Will your city go 100% renewable?

Copenhagen bike lane
CC BY 2.0 Lloyd Alter/ Copenhagen bike lane

The recent joint announcement that China and the US would both commit to curbing their carbon emissions was a welcome signal that the tide is turning on international climate action.

It was also, however, a reminder of just how pitiful most countries' clean energy ambitions really are.

While countries like Finland have committed to a legally binding 80% cut by 2050, most larger nations—the US and China included—are really only talking about modest cuts at this stage. (The United States is aiming for emissions of 26%-28% below its 2005 level in 2025. China intends to achieve the peaking of CO2 emissions around 2030.)

That's why many clean energy advocates are looking beyond nation states, leveraging local politics at the city level to push much more ambitious, and potentially much more important, targets. The Guardian reports on a new grassroots movement aimed at securing commitments from cities to a goal of 100% clean energy.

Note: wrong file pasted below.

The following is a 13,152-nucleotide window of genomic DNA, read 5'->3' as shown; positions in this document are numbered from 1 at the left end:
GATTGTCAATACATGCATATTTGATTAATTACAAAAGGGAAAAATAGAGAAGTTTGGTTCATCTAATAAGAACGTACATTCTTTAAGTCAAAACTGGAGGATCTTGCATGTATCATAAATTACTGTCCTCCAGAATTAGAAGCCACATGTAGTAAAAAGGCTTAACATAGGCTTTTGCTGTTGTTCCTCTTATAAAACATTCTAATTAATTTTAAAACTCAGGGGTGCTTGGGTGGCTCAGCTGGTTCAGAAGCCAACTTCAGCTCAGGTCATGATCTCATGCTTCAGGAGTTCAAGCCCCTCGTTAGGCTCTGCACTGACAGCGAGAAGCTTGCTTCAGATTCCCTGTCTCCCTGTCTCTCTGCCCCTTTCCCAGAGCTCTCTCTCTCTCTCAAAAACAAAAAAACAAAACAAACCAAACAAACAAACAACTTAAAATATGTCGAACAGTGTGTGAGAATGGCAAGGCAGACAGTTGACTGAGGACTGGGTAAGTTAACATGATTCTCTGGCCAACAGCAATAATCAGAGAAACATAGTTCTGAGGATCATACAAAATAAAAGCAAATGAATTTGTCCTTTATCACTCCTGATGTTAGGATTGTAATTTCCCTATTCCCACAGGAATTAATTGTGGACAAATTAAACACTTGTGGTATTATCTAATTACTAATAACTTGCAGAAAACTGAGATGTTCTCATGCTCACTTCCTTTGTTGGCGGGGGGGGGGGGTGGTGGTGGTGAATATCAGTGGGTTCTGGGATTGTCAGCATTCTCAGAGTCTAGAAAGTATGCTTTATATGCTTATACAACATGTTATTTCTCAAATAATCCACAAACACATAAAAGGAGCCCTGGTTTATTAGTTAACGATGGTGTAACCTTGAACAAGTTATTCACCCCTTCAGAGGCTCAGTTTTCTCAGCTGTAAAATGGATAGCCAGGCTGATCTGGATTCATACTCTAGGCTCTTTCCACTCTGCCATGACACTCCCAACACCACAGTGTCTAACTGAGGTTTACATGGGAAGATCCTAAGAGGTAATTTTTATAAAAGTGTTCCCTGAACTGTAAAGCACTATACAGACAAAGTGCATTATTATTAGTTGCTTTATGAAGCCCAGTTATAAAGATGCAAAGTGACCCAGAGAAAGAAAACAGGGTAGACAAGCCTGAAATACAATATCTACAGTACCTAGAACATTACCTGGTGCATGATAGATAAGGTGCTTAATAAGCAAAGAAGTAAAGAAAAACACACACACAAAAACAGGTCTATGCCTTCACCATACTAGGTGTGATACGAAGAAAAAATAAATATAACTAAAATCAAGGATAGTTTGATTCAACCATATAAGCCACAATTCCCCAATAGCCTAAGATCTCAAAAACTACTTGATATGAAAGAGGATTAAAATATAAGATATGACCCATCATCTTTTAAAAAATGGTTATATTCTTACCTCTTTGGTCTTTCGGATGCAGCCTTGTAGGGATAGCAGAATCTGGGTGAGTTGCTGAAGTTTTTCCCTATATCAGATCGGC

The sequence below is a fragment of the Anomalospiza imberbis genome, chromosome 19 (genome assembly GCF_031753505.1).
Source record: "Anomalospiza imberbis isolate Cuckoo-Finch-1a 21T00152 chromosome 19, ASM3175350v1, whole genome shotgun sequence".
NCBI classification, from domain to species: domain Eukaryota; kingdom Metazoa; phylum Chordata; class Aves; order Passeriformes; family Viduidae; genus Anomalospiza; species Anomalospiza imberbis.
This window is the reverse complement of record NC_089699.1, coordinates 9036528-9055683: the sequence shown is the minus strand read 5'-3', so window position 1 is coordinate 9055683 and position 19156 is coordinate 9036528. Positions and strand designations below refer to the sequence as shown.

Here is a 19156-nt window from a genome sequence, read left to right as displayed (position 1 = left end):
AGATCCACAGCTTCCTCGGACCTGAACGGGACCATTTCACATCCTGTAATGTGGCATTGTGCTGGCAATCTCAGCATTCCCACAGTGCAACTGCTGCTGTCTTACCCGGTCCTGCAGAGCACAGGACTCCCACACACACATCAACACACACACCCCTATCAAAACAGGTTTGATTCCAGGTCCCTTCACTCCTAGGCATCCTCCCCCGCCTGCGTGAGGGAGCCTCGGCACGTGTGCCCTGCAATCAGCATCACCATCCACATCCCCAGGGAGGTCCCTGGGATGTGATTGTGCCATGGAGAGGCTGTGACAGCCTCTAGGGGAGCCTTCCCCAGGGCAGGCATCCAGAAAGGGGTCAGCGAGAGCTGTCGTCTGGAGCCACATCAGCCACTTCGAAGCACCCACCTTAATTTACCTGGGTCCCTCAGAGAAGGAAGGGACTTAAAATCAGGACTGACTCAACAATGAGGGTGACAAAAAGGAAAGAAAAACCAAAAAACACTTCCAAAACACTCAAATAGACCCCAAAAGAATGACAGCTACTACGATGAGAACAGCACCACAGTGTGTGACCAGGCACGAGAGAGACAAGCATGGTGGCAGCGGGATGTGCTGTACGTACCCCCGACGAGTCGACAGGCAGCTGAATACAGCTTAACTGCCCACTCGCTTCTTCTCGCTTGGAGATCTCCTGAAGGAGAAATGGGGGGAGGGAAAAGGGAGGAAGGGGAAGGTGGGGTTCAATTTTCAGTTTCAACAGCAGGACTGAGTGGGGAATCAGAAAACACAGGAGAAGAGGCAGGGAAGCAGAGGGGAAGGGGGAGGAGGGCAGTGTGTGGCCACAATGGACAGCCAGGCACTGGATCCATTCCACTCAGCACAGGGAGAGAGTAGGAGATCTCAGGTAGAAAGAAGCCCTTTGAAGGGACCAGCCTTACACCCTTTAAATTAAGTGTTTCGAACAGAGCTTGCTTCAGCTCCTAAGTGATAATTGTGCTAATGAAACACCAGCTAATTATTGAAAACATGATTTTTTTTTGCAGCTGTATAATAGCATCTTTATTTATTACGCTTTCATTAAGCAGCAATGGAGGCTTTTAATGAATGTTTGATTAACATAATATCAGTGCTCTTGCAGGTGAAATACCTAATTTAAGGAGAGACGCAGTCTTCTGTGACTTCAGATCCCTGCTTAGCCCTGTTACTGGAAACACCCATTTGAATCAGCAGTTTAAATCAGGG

Organized through global campaigning group Avaaz, but spearheaded by Avaaz members on the local level, the campaign (or campaigns) will seek to build on the small number of pioneering cities like Frankfurt, Copenhagen, Munich, Seattle, Sydney and Lima that have already committed to a 100% clean energy goal.

Bert Wander, senior campaigner at Avaaz, told The Guardian that they are aiming to get 100 cities worldwide to sign up within the next 12 months, and given that 123 campaigns have already been set up in the UK alone, there's a good chance of that happening.

It looks like Azaaz's Community Petitions pages are in beta mode right now, which might be why it is hard to find an overview of all the communities pushing this initiative—but here's just one example from Manchester, England, and another from London. If you know of other cities joining this movement, please post in the comments below.

Will your city go 100% renewable?
A new grassroots campaign aims to leverage cities as an engine for the low carbon economy.

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